Some limitations should be considered when interpreting the results of this study. First of all, we used a convenience sample, which does not allow the generalization of the obtained results. Moreover, the procedures of this qualitative study have a considerable level of subjectivity that is inherent to the researcher aspects. Finally, possible associations and similarities between the stories and children’s life experiences should have been further explored.

The present study provided access to several contents of children’s thoughts related to ambiguous stimuli that describe situations related to anxiety. The results suggest the existence of several beliefs and perceptions that underlie the negative and positive thoughts presented by children aged 10-11 years from a normative sample. Information about beliefs and assumptions may be useful to further understand the aspects related to the development and/or maintenance of anxiety in children. The approach of this study, which was based on the child’s perspective, opened a field for future research [46,47].


This study was funded by Portuguese Foundation for Science and Technology (grant number SFRH/BD/63377/2009).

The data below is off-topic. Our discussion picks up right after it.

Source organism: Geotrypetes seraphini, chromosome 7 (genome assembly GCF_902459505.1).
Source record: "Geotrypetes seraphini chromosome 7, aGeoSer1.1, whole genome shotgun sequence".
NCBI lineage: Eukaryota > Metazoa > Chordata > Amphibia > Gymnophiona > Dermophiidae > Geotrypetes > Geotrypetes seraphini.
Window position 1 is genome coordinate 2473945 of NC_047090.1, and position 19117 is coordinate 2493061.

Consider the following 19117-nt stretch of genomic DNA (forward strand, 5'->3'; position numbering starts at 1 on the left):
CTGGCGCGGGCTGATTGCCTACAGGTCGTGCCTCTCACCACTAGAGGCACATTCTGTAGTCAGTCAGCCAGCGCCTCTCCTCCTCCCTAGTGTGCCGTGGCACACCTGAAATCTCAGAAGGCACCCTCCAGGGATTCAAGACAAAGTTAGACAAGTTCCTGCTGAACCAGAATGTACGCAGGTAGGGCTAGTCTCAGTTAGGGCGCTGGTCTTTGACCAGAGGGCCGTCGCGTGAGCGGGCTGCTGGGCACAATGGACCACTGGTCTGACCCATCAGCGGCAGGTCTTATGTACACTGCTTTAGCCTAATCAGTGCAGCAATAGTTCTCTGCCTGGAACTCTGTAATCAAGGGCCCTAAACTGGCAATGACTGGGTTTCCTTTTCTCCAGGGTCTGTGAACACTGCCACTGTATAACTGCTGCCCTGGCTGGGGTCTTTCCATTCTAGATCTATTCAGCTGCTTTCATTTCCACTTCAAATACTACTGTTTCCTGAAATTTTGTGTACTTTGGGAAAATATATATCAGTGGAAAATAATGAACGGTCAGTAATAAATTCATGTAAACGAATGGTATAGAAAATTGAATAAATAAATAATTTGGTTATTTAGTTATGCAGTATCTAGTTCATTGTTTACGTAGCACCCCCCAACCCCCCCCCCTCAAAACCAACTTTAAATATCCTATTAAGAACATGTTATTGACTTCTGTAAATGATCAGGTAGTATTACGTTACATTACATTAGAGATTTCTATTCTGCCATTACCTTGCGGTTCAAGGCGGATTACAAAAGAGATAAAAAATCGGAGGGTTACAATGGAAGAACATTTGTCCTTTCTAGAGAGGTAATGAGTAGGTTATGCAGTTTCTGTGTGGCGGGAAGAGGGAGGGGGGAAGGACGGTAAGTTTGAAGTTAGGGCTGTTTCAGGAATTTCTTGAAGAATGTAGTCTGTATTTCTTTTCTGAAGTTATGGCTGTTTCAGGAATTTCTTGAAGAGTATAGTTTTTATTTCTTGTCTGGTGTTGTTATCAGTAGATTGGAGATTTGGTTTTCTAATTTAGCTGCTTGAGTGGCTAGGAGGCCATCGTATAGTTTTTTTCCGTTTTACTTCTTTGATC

The authors would like to thank all the participants, parents and children, for participating in this study. We further acknowledge the Portuguese Foundation for Science and Technology for the grant SFRH/BD/63377/2009.


  1. Craske MG (1997) Fear and anxiety in children and adolescents. Bull Menninger Clin 61: A4-36.
  2. Gullone E (2000) The development of normal fear: a century of research. Clin Psychol Rev 20: 429-451.
  3. Stallard P (2009) Anxiety: Cognitive behaviour therapy with children and young people. New York, NY US: Routledge/Taylor & Francis Group.
  4. Power M, Dalgleish T (2008) Cognition and emotion: From order to disorder (2nd ed.). New York, NY US: Psychology Press.
  5. Beck AT, Emery G, Greenberg G (1985) Anxiety Disorders and Phobias: A cognitive perspective. New York.
  6. Daleiden EL, Vasey MW (1997) An information-processing perspective on childhood anxiety. Clin Psychol Rev 17: 407-429.
  7. Ingram RE, Kendall PC (1987) The cognitive side of anxiety. Cognitive Therapy and Research 11: 523-536.
  8. Kendall PC (1985) Toward a cognitive-behavioral model of child psychopathology and a critique of related interventions. Journal of Abnormal Child Psychology 13: 357-372.
  9. Vasey MW, MacLeod C (2001) Information-processing factors in childhood anxiety: A review and developmental perspective.
  10. Williams JMG, Watts FN, MacLeod C, Mathews A (1997) Cognitive psychology and emotional disorders (2nded). Oxford England: John Wiley & Sons.
  11. Prins PJM (2001) Affective and cognitive processes and the development and maintenance of anxiety and its disorders.
  12. Creswell C, O'Connor TG (2011) Interpretation bias and anxiety in childhood: Stability, specificity and longitudinal associations. Behavioural and Cognitive Psychotherapy 39: 191-204.
  13. Kindt M, Bögels S, Morren M (2003) Processing bias in children with separation anxiety disorder, social phobia and generalised anxiety disorder. Behaviour Change 20: 143-150.